• SUMMARY OF THE INVENTION
  • [0015]
    It is therefore an object of the present invention to provide a subscriber loop remote control apparatus, a subscriber loop remote control method, and a subscriber loop remote control program which allow communication terminals to transmit VLAN packets without imposing a load on a router.
  • [0016]
    In accordance with an aspect of the present invention, to achieve the object mentioned above, there is provided a subscriber loop remote control apparatus comprising: (a) an association table for associating a subscriber premises terminal identifier individually assigned to a subscriber premises terminal connected through a communication cable to a port assigned to every packet of each group which constitutes a VLAN (Virtual Local Area Network) with the port number of the port to store and manage them; (b) a packet receiver for receiving a VLAN packet with a subscriber premises terminal identifier and a port number; (c) an association table checker for checking the association table based on the port number and the subscriber premises terminal identifier attached to the VLAN packet received by the packet receiver, and determining whether or not the subscriber premises terminal identifier attached to the VLAN packet matches any of those in the association table; and (d) a packet return unit for returning, when the association table checker has determined that the subscriber premises terminal identifier attached to the VLAN packet matches one of those in the association table, the VLAN packet to the subscriber premises terminal with the subscriber premises terminal identifier.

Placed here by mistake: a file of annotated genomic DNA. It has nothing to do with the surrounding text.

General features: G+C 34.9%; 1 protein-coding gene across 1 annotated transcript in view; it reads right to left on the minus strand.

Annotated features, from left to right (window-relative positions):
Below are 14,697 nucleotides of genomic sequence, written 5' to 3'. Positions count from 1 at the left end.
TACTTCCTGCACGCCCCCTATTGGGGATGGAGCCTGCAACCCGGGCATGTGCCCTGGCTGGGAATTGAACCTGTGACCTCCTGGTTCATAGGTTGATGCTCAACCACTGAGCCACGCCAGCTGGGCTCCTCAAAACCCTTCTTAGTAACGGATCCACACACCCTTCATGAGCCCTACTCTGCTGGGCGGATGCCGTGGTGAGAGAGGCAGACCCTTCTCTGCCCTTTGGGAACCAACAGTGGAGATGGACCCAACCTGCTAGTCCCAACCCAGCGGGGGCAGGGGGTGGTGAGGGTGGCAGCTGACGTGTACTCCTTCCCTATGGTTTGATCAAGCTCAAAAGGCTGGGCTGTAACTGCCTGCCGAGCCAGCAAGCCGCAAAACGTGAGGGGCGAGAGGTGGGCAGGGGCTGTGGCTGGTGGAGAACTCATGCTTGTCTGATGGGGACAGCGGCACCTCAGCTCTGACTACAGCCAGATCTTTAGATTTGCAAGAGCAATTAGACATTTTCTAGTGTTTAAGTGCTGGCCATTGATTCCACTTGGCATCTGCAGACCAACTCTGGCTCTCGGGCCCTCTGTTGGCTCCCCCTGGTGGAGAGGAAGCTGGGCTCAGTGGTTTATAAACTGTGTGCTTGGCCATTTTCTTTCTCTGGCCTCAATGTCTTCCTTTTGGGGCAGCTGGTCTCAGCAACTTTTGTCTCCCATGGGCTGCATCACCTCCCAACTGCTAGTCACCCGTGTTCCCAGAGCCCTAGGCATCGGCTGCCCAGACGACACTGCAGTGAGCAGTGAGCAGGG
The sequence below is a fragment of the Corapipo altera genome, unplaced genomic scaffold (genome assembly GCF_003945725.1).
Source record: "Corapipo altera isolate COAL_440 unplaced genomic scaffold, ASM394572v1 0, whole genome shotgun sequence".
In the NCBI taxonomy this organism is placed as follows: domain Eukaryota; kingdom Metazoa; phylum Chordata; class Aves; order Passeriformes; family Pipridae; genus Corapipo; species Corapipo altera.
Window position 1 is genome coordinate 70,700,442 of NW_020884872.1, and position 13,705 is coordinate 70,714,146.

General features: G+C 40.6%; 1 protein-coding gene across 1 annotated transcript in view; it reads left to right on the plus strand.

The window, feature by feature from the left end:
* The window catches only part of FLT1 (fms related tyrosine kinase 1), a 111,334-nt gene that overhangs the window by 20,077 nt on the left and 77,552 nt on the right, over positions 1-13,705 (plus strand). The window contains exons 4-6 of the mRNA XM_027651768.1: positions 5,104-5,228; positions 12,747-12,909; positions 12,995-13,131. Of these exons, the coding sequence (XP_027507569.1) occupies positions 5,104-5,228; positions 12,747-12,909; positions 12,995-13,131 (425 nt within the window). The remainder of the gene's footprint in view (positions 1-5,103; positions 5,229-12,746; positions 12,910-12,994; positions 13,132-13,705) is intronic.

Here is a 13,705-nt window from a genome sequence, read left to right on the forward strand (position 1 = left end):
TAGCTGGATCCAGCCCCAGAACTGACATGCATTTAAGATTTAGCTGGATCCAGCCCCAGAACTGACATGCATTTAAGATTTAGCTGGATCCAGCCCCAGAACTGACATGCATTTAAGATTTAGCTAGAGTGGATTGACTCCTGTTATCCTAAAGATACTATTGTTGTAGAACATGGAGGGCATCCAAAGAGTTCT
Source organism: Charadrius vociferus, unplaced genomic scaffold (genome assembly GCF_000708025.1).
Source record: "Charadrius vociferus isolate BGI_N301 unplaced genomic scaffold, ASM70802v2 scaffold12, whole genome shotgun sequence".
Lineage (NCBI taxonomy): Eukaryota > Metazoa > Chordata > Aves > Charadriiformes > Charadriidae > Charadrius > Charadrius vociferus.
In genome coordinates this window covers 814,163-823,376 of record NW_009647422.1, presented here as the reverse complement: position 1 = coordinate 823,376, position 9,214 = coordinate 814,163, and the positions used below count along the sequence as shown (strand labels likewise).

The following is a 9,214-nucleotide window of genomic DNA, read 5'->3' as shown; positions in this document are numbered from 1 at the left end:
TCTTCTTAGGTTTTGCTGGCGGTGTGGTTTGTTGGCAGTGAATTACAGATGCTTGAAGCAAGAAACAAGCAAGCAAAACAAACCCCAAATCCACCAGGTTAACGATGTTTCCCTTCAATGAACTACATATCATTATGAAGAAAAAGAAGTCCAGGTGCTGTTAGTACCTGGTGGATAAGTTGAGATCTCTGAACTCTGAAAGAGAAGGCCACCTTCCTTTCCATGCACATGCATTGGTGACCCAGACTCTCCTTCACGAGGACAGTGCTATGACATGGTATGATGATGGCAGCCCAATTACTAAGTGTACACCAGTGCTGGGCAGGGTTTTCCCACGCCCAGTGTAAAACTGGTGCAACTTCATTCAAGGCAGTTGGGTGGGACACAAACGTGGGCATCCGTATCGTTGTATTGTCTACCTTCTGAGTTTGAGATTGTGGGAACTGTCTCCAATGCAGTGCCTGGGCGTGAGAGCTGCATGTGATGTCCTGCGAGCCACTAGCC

• [0017]